Last year, the Optoma HD25 made a splash in the sub-$1000 home theater projector market. This year, Optoma has released the HD26, another sub-$1000 home video projector, as the next iteration in its inexpensive home theater line-up.
Like many other inexpensive home theater projectors, the HD26 is powerfully bright but feature-light, eschewing many of the bells and whistles found on higher-end models in order to keep costs down without sacrificing image quality. However, its 6,500 hour lamp life in Eco mode makes it an obvious choice for television and video games, while its light weight adds to portability for mobile use. Prices on the HD26 have already fallen to $699, making it one of the most affordable 1080p projectors available, and you can buy the Optoma HD26 on Amazon as well as from specialty projector resellers. And while there is fierce competition in the sub-$1000 home theater market, the Optoma HD26 can be an attractive option for folks who want 1080p for as little money as possible.
Update 12/12: A statement from Optoma regarding the firmware update has been added to the Performance section.
The Viewing Experience
Just going by the spec sheet, the HD26 is a bright video projector built for ambient light use. So it came as a surprise when we started up the projector and found ourselves with an image that wasn't terribly bright after all.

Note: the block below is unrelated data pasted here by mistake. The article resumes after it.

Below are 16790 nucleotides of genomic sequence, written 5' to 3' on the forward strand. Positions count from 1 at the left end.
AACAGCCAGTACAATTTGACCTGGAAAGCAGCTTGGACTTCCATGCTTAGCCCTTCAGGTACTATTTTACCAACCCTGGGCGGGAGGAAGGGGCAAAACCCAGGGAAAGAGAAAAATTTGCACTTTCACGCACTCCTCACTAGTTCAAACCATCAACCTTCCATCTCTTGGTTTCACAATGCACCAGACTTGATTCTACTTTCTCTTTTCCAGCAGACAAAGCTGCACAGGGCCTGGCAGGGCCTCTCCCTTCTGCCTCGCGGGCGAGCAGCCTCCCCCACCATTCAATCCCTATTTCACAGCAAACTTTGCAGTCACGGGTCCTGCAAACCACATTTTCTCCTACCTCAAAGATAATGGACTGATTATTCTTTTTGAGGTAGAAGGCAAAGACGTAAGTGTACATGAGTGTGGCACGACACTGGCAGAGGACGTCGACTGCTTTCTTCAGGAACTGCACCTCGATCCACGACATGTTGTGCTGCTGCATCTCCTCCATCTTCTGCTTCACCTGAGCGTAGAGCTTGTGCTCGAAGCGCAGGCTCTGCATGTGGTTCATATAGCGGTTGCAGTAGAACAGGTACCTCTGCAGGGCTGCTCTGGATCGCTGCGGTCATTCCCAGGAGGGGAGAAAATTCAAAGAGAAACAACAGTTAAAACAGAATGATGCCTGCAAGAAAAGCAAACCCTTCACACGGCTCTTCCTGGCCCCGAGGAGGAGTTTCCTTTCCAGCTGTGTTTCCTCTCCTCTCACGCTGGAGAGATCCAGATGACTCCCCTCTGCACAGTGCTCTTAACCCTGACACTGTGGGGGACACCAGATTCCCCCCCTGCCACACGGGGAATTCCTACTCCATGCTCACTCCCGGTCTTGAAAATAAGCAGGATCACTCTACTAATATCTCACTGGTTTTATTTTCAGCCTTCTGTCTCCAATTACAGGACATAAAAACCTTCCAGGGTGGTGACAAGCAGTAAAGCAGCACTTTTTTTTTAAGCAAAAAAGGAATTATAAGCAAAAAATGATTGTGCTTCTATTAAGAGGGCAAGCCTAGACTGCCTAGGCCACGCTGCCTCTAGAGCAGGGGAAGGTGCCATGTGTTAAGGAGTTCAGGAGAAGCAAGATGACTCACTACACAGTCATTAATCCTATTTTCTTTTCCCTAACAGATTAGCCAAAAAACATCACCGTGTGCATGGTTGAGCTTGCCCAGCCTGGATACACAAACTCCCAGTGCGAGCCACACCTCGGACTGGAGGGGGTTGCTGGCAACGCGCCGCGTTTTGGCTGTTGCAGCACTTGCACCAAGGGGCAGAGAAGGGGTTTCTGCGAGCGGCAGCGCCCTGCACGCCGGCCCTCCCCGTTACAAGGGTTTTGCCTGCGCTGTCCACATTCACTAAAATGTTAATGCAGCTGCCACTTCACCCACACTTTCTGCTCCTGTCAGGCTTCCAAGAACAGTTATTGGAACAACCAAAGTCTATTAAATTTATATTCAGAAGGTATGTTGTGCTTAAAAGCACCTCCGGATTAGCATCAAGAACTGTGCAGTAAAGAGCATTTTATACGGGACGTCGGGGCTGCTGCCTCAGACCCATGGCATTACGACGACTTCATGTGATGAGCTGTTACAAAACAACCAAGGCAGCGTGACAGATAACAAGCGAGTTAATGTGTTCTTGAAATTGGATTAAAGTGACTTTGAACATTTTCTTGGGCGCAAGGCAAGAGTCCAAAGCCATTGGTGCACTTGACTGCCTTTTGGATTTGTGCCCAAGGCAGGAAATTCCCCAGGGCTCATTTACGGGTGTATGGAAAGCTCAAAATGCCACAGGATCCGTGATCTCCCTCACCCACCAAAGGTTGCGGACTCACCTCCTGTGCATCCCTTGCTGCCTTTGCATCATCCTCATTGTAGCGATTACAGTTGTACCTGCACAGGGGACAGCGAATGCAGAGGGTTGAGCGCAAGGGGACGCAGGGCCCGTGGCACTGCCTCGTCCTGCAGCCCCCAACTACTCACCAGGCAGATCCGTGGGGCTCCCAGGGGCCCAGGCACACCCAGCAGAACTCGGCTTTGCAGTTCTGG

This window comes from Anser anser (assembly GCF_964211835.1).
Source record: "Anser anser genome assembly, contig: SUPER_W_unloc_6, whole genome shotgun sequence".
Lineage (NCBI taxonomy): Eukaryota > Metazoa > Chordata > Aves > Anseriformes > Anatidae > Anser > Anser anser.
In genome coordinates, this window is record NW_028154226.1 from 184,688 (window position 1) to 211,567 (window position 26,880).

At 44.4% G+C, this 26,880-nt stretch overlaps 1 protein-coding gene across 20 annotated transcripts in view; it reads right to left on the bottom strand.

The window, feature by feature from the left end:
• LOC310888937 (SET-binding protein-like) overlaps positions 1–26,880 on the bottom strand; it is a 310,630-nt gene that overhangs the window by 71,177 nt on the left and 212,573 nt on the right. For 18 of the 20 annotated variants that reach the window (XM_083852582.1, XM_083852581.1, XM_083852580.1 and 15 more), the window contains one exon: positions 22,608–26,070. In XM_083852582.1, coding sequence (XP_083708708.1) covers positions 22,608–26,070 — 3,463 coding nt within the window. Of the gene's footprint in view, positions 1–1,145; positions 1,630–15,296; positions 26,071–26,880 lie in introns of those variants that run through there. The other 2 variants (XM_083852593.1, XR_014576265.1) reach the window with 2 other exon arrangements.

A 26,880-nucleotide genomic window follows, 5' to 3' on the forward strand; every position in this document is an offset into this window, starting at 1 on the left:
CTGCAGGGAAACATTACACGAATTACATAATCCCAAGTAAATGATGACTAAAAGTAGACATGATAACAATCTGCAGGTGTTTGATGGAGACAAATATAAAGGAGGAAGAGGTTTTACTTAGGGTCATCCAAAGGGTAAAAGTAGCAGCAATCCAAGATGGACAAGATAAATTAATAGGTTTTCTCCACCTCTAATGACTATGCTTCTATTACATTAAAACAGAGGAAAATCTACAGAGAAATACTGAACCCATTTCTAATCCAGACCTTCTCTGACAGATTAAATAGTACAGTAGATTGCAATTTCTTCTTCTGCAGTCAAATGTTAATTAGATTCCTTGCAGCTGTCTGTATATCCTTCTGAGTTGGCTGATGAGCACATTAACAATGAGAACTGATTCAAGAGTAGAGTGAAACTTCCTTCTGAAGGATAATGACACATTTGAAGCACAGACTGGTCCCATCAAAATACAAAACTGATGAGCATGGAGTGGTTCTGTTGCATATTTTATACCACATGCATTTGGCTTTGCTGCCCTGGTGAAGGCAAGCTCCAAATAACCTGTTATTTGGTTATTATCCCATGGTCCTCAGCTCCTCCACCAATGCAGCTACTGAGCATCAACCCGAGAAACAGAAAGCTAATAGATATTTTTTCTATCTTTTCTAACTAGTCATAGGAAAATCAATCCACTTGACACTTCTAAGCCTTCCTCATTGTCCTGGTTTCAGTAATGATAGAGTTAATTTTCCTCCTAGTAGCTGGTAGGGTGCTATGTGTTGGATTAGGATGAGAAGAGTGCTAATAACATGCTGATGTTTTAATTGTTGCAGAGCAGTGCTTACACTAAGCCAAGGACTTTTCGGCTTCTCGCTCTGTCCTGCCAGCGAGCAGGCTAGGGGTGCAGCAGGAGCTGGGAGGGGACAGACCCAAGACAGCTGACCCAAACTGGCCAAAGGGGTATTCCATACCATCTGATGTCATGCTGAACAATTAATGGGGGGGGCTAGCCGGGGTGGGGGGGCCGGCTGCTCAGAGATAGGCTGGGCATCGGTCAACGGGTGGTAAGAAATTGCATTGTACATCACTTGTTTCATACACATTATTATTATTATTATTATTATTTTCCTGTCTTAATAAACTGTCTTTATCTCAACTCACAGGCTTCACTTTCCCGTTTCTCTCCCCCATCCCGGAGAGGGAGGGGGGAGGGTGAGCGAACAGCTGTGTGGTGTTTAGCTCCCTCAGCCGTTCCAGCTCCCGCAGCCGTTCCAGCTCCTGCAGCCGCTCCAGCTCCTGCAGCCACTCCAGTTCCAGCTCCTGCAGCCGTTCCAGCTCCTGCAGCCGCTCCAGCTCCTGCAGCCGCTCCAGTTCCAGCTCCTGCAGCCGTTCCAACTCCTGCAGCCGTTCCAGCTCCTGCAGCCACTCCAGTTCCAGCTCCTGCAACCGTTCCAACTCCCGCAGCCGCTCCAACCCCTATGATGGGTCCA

The HD26 starts up for the first time in its Cinema mode, with the lamp at full power. Cinema mode emphasizes image balance rather than sheer light output, so it only measures about 1,000 lumens after the projector has warmed up for a few minutes.
Cinema mode produces bright colors with plenty of saturation, but white balance needs some adjustment. Detail sparkles with excellent definition and crisp focus. Black level is deeper than some competing projectors, and the image has good three-dimensionality, with foreground objects in good source material appearing to pop off the screen.
While viewing film and video, we saw a decent number of rainbows, especially in dark scenes whenever a bright highlight also appeared on screen. The opening minutes of Quantum of Solace are a good telltale scene if you need sample material. If you already know that you are sensitive to the rainbow effect, you will definitely want to audition the HD26 prior to purchase.
In 3D, the HD26 turns in a respectable performance, but it doesn't do much to differentiate itself from other DLP Link 3D projectors. Like those projectors, it has very good definition with very little crosstalk when using good-quality 3D glasses. We did not get a chance to test the VESA 3D sync port, but 3D performance using that feature is largely dependent on which glasses you choose, so our results would not mirror yours in any case.